CONDLEY: Sunday pot roast recipe headed to the self-made cookbook
Published 11:00 am Friday, November 20, 2020
Sunday dinners (or lunches) bring back good memories for me.
When I was young, we’d gather at my grandparents’ house after church for Sunday lunch, prepared by my Pa Floyd.
Some Sunday evenings, we’d head to my other grandparents’ for supper.
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Those were good times.
I wish our kids lived close enough that we could have this same tradition. But since they don’t, that doesn’t stop me from preparing a big meal some Sundays.
Why just last week I did just that after finding today’s recipe in some I’d clipped years ago.
The recipe was torn from the September/October 2016 issue of Taste of Home Magazine.
Sunday Pot Roast
• 1 teaspoon dried oregano
• 1/2 teaspoon onion salt
• 1/2 teaspoon caraway seeds
• 1/2 teaspoon pepper
• 1/4 teaspoon garlic salt
• 1 boneless pork loin roast (3 1/2 – 4 pounds), trimmed
• 6 medium carrots, peeled and cut into 1 1/2-inch pieces
• 3 large potatoes, peeled and quartered
• 3 small onions, quartered
• 1-1/2 cups beef broth
• 1/3 cup all-purpose flour
• 1/3 cup cold water
• 1/4 teaspoon browning sauce, optional
Combine the first five ingredients and rub over the roast. Wrap in plastic wrap and refrigerate overnight.
Place carrots, potatoes and onions in a six-quart slow cooker and add broth.
Unwrap the roast and place it in a slow cooker. Cook covered on low until meat and vegetables are tender, about eight to 10 hours.
Transfer the roast and vegetables to a serving platter and tent with foil.
Pour the cooking juices into a small saucepan. Mix flour and water until smooth and stir into pan. Bring to a boil, cook and stir until thickened, about two minutes. If desired, add browning sauce. Serve roast with gravy and vegetables.
When I think of pot roast, I think of beef, not pork, so I was anxious to try this recipe.
I’ve been trying to find a slow cooker recipe for pork loin that would have great results with the meat falling apart.
On Saturday afternoon, I gathered the seasoning ingredients and rubbed them all over the pork. The seasonings seemed to barely cover the meat. I wrapped the pork in plastic wrap, placed it in the refrigerator and forgot about it until the next morning.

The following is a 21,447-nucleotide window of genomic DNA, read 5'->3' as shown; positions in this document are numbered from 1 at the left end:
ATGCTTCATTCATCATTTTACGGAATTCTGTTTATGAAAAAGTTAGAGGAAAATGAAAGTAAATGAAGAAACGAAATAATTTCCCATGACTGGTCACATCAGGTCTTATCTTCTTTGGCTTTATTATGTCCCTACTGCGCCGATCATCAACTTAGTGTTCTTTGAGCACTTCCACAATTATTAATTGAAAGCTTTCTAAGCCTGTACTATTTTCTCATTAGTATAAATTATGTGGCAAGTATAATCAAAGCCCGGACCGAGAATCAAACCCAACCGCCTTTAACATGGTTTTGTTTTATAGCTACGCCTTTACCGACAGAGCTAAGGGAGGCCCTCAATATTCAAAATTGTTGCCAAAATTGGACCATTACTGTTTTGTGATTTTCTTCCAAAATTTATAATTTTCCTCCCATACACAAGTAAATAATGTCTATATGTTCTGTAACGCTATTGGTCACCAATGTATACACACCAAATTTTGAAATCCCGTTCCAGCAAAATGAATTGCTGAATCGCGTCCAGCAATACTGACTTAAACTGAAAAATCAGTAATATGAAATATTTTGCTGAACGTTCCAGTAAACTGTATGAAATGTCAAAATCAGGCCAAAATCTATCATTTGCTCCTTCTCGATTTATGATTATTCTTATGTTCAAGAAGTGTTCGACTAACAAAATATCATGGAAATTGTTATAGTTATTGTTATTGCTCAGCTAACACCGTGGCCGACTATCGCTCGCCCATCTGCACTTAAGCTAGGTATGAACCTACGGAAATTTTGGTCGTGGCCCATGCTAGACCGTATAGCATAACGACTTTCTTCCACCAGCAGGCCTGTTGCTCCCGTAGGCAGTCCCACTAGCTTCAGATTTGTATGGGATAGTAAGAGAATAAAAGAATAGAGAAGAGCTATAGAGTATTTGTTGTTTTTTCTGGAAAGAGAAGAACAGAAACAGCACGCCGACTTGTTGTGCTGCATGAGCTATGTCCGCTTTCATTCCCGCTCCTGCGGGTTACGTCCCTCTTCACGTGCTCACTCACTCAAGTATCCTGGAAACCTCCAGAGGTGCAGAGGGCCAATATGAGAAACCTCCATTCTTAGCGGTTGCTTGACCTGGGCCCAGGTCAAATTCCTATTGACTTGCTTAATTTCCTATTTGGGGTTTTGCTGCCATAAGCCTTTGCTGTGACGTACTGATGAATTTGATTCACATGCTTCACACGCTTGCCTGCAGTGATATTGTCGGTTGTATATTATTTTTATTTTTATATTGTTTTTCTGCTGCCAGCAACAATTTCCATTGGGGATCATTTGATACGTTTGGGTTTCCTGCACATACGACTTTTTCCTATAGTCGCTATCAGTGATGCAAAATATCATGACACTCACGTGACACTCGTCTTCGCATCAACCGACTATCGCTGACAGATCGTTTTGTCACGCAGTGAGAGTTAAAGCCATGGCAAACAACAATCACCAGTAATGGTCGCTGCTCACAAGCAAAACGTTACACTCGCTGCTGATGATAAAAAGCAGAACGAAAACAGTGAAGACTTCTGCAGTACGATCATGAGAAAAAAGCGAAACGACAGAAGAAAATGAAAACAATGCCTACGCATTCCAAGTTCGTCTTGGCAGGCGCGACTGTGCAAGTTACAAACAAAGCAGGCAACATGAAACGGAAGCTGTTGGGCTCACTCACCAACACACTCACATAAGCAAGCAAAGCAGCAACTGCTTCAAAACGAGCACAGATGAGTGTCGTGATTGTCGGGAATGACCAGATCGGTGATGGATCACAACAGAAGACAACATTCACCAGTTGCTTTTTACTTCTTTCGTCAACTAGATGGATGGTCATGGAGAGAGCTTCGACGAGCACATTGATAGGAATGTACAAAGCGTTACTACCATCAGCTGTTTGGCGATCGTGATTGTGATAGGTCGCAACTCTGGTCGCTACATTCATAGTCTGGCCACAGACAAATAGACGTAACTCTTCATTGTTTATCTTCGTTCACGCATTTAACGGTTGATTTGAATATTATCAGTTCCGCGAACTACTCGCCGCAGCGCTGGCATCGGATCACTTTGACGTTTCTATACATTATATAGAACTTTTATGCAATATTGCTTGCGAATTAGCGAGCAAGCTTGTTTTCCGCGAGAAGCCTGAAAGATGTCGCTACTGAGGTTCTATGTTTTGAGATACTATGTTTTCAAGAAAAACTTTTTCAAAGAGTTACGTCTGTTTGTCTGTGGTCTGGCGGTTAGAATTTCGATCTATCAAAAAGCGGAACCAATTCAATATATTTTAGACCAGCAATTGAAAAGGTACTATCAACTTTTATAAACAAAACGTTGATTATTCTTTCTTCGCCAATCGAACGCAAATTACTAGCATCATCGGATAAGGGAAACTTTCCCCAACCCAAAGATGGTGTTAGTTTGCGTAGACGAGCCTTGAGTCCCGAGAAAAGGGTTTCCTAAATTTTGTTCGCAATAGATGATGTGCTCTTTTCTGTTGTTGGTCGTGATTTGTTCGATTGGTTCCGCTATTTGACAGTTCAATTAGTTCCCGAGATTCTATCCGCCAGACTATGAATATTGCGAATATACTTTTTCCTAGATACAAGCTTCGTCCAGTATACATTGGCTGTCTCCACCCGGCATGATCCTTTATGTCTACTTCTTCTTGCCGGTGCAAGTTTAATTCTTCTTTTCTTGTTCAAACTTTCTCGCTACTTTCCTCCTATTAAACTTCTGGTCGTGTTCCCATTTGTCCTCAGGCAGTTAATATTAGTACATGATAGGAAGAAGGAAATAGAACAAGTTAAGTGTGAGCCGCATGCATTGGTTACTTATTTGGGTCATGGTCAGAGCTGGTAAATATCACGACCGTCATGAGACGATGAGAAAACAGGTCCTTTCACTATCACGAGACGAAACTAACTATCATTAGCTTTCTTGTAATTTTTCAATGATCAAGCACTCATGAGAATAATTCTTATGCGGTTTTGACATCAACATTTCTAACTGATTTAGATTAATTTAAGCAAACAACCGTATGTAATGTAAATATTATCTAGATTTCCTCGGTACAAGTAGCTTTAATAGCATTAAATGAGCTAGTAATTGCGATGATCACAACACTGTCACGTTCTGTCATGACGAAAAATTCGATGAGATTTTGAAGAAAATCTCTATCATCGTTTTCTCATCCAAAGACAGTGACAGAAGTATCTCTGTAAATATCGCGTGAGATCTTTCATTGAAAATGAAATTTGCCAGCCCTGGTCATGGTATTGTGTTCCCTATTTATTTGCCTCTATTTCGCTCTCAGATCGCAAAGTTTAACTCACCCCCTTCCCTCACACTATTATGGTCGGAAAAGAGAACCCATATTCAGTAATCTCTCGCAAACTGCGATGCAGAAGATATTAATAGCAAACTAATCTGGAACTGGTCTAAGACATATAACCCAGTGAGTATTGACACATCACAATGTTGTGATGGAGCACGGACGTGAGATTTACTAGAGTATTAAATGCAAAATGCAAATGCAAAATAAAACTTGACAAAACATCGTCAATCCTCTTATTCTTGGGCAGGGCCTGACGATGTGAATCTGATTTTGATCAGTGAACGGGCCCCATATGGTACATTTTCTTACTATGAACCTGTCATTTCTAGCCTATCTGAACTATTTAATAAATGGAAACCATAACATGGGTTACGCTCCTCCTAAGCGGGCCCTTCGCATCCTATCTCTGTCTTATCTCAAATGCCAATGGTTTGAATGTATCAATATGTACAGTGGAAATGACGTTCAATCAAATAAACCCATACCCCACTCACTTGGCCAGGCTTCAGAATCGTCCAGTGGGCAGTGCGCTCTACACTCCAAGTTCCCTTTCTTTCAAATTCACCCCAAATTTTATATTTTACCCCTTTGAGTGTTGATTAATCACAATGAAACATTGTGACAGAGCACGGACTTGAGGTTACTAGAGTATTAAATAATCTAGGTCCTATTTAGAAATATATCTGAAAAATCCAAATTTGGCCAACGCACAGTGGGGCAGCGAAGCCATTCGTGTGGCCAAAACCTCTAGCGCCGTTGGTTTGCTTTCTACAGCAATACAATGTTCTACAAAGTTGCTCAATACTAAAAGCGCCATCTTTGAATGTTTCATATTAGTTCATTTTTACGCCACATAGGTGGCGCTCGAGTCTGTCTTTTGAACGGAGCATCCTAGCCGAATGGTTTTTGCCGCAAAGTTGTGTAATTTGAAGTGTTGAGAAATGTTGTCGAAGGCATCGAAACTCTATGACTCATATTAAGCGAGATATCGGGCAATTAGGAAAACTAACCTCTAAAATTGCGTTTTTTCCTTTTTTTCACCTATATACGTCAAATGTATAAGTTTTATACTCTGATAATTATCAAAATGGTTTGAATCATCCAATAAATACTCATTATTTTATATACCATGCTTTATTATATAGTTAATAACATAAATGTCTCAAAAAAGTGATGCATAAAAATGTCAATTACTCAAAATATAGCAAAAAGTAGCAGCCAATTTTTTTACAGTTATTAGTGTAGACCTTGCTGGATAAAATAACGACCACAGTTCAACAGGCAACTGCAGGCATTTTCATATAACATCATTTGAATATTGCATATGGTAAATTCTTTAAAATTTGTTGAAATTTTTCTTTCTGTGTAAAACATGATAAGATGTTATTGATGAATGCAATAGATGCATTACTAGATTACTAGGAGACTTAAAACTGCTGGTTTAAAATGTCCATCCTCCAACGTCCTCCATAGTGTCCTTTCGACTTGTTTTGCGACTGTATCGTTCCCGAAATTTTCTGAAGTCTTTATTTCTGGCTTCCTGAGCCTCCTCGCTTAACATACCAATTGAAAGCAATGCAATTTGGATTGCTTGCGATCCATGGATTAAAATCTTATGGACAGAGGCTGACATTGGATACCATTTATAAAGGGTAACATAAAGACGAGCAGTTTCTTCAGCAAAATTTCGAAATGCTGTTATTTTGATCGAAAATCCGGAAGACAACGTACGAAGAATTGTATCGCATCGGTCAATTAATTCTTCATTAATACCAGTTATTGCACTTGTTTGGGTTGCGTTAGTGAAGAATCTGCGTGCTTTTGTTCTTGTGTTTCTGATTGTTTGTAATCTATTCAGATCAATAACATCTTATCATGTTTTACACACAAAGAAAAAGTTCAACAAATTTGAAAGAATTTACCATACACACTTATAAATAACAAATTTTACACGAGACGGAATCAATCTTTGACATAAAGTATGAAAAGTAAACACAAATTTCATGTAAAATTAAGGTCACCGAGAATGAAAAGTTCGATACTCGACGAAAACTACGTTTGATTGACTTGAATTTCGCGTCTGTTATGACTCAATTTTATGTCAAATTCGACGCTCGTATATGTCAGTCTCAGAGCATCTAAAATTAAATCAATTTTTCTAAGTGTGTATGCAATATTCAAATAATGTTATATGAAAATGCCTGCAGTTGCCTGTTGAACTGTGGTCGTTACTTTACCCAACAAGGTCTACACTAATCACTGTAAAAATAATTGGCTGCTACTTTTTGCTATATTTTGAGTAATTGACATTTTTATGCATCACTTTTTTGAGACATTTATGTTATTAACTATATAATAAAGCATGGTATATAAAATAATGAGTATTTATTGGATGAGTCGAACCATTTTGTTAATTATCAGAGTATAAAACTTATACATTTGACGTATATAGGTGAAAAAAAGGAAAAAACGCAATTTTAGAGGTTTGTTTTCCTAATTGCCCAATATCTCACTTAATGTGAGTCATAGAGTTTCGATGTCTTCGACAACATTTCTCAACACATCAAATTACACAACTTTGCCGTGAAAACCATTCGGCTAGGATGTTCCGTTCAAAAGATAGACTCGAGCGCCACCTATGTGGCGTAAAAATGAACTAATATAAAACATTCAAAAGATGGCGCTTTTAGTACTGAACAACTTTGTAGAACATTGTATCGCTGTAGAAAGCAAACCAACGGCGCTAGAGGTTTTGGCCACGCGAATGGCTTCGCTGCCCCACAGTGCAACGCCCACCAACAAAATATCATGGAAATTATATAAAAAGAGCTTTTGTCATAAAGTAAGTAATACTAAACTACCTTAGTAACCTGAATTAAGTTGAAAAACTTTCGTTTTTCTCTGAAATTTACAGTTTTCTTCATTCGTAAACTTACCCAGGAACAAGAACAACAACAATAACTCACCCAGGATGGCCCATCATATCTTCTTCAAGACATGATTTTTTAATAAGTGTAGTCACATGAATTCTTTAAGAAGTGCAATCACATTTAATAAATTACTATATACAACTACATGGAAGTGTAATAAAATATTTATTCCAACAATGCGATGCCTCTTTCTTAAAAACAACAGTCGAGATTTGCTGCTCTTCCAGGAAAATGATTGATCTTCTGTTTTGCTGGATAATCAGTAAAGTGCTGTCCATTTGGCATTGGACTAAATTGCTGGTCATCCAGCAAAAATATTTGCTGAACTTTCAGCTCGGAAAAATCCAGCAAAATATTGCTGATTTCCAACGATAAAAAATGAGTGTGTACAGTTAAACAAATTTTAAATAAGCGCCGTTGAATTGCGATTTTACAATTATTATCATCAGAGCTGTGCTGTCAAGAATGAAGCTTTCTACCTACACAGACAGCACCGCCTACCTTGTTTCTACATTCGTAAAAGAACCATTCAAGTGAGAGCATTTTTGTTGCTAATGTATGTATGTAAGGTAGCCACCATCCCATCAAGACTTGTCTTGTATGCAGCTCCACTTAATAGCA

After getting up, but before getting ready for church, I pulled out my large slow cooker and placed it on the counter. I sprayed the inside with non-stick spray and began peeling the carrots, potatoes and onions.
As I cut them, I tossed them into the slow cooker then opened a can of beef broth. Since it seems like everything we buy has shrunk in size, I measured the beef broth before adding it to the slow cooker, and it was just a little shy of the 1-1/2 cups needed for the recipe. I had some leftover chicken stock in the refrigerator and poured in just enough to make up the difference.
I unwrapped the pork loin, placed it on top of the vegetables, put the lid on and turned on the pot.
When we got home from church, the house smelled so good. I could hardly wait for supper time.
I let this pot roast cook for eight hours instead of 10 because when I’ve cooked pork loin in the slow cooker and let it go for 10 hours, the meat has had a good flavor, but it’s been a little dry and it doesn’t fall apart. I thought maybe less time would solve that issue.
As I was removing the pork from the pot, it was trying to fall apart — a good sign.
I placed the roast on a platter then scooped out the vegetables and covered the platter with foil while I put the gravy together.
I poured the drippings from the slow cooker into a small pan and added the water-flour mixture. I heated the gravy, stirring constantly until it thickened.
We were ready to eat. I’d looked for browning sauce at the grocery, but frankly, I’ve never heard of it and wasn’t sure what I was looking for so I didn’t use it; good thing it is optional.
The table was set and the food was on the table. Brad prayed for our country, our families and thanked God for how he blesses us every day.
I sliced the pork, which was difficult to do because it was indeed falling apart (inside I was saying, “Yeah!”), and we filled our plates.
I don’t care for gravy but Brad loves it so the small panful was all his.
This Sunday Pot Roast was a hit with the two of us. It was so tender you could cut it with a fork and the flavor was oh, so good. The vegetables hit the spot, and Brad said the gravy was good, too.
You can bet I’ll be adding this recipe to my self-made cookbook and will be making this dish again as soon as we can gather our family together. I can hardly wait.
Sarah Condley is an amateur baker and chef who is compiling a cookbook of her favorite recipes.